|Justin B Rye 1992–1998|
As Trekkies regard Star Trek philosophy with near-religious
adulation, and constantly praise its contribution to Global
Niceness, it may come as a shock to them that I regard it as
deeply suspect. Roddenberry picked the wrong subgenre of SF
for preaching neophilia and tolerance: a Space Opera setting
suits Kirk's human-chauvinism, black-and-white ethics, and
anti-intellectual distrust of technology much more naturally than
any rational conceptual extrapolation. Space Opera isn't an
automatically evil and fascistic genre (read Iain M Banks'
Culture novels!), but it takes an effort
to make it intelligent and xenophile.
Remember Kirk's little lectures on Liberty, Individualism, and
Mom's Apple Pie? His personal endorsement of US involvement
in Vietnam (
A Private Little War, ST:TOS2)?
The episode (
The Omega Glory, ST:TOS2) where he
gets to recite the constitution of the USA? And speaking of
which, there's the
Enterprise, with its US-Navy rank structure… yes, it's
the good old U F of P: a cultural melting-pot in which every
bridge-crew (like a war-movie platoon) is a careful blend of
token minorities! … Spotted the subtext yet?
I have already (5.3) expressed doubts
about the Star Trek Universe's
metaphor; if the intended message was that differences are only
skin-deep, why all those bad-guy species whose differences are as
profound as they could get? Why the organism-chauvinism and
contempt for clones (1.5,
1.6)? If the United Federation of
Planets is so tolerant and equal and cosmopolitan, why is it run
by English-speaking Terrans? When was the last time anybody
detected any menacing entity heading straight for, say, the
Andorians' homeworld? (er, Andora?) How is it Q can
declare that he's come to put humanity on trial without the
Klingons, Androids, Betazoids, and so forth saying
I'll be off,
then!? And above all, what about those stereotyped
comic relief foreigners, like Chief Engineer Montgomery Scott, or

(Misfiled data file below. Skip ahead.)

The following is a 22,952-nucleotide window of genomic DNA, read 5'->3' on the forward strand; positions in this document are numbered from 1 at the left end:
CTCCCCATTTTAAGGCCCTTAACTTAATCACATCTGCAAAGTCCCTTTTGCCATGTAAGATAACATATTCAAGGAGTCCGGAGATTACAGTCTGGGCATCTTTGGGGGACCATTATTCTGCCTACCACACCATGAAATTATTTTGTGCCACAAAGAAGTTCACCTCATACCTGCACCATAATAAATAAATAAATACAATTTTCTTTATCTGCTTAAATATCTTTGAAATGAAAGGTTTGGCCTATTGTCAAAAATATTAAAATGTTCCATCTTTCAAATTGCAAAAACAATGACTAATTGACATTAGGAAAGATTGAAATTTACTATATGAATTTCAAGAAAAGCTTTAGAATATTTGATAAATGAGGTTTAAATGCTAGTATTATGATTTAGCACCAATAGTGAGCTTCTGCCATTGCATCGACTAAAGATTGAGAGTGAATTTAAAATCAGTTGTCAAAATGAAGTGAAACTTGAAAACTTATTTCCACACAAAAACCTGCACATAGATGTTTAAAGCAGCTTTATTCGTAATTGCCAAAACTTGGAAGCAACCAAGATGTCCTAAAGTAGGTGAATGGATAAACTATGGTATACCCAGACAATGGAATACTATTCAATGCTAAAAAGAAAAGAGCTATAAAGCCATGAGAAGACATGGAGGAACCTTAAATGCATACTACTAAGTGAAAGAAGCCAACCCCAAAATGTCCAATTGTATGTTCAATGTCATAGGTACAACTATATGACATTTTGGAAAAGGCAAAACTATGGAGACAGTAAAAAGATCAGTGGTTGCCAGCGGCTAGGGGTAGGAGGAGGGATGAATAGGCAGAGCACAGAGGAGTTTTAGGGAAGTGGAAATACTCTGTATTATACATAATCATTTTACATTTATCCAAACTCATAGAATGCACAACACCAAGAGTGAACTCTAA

that planetful of appalling stage Irishmen in
Up the Long
Judging by Kirk's interpretation, the Prime Directive says
never be helpful to aliens unless it's convenient, profitable,
or fun; cf. the Monroe Doctrine. By ST:TNG
times it has become an absolutist dogma, which you may furtively
break but can't appeal against, that Charity is Evil (those
aliens whose planet is about to explode ought to learn to stand
on their own two feet –
ST:TNG2). It also seems to have become more
universally applicable. The Prime Directive used to crop up
only in connection with
primitive societies; but in the
ST:TNG1 drugs episode
Symbiosis it forbids
dropping hints to spacefaring races who beg for Federation
aid. All for Their Own Longterm Good… Surely, by the
same logic, Starfleet has no right to interfere in Romulan
Note also that the Prime Directive is based on the (inferred)
ethics of the benign alien observers imagined by
UFO-cultists. The oddity of this is highlighted in the
episodes when the Enterprise becomes a UFO; like
Contact (ST:TNG4), with its brave UFO-spotters
versus a Malkorian government coverup. But hang on;
twentieth-century Terran Ufologers never were being watched
by the United Federation of Planets! Are we the only race in
the Star Trek Universe with such sad delusions?
Life in 2370 is perfect. We know, because they never stop saying so.
The Neutral Zone, ST:TNG1). So what are all the obsessive traders and gamblers doing, then?
past it, not expected to lead active lives; see
…And so on. ST:TOS by contrast displayed
rampant capitalism, alcoholism, intolerance, sexism etc.; the
movies (e.g., the start of
The Search for Spock,
ST:TMP3) hinted that it was a militaristic
bureaucracy. But by ST:TNG, the United Federation of
Planets has become a 1980s-American vision of paradise, with
revealing blindspots. Note for instance the peculiar sanctity
with which Starfleet officers' ranks and duties are imbued.
Acting Ensign Crusher may not see how he's entitled (as in
Pals, ST:TNG2) to issue commands to people bigger,
smarter, and more experienced than he is, but it's simple enough;
he outranks them.
Uhura is, despite her soft-focus, as close as Star Trek has got
to a sympathetic female, content in a non-
with no man in her life. It's been downhill ever since;
name the highest-ranking woman on the NCC1701D! Dr
Crusher (née what?) is a mother-figure; Deanna too is a
sexual stereotype, and outside their ordinary
chain-of-command. Notice also that aliens, especially
superbeings like Q, are invariably male.
Quasisciences (1.0) work well in SF;
The New Age is the latest
Californian fashion in parareligious tosh, seeping into
ST:TNG whenever Deanna opens her mouth. (Any New
Agers offended by my comments should remember: let go of your
judgemental mindset, sucker!) It's a bizarre (but